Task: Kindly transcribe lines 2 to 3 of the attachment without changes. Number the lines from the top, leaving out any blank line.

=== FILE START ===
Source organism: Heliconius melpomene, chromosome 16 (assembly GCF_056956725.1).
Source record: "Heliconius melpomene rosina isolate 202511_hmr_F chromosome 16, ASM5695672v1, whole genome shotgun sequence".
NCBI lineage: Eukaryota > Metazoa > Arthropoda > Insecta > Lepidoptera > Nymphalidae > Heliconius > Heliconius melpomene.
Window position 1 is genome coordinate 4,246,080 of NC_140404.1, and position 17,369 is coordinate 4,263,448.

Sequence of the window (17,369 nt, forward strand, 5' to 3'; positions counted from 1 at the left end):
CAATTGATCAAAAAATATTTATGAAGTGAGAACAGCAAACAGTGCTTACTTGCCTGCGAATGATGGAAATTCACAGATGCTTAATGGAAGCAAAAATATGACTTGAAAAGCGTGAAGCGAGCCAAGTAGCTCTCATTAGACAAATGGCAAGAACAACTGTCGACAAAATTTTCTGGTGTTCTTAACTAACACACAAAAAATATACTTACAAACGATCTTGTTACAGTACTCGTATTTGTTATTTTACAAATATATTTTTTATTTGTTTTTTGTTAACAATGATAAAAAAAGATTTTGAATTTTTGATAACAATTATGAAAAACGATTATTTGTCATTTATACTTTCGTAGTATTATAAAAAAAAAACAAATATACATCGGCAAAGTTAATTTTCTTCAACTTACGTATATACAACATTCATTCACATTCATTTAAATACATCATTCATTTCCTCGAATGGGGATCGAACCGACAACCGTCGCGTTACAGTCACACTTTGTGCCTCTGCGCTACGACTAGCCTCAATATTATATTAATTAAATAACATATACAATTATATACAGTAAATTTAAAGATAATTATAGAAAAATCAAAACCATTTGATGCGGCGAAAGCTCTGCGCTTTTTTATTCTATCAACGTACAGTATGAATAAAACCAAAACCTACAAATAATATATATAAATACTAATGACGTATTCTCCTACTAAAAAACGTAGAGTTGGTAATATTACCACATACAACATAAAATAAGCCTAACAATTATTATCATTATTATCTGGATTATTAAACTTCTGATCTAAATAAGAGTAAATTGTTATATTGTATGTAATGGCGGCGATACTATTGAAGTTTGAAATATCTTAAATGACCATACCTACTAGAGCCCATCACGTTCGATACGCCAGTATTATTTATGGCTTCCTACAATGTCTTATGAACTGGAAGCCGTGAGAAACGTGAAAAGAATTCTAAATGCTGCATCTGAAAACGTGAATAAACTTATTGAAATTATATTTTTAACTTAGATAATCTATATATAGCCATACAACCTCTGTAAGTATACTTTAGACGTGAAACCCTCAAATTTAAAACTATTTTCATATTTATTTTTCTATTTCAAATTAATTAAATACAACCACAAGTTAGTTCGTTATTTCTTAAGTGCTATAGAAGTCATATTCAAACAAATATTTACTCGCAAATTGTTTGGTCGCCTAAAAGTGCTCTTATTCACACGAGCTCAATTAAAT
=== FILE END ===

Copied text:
Source record: "Heliconius melpomene rosina isolate 202511_hmr_F chromosome 16, ASM5695672v1, whole genome shotgun sequence".
NCBI lineage: Eukaryota > Metazoa > Arthropoda > Insecta > Lepidoptera > Nymphalidae > Heliconius > Heliconius melpomene.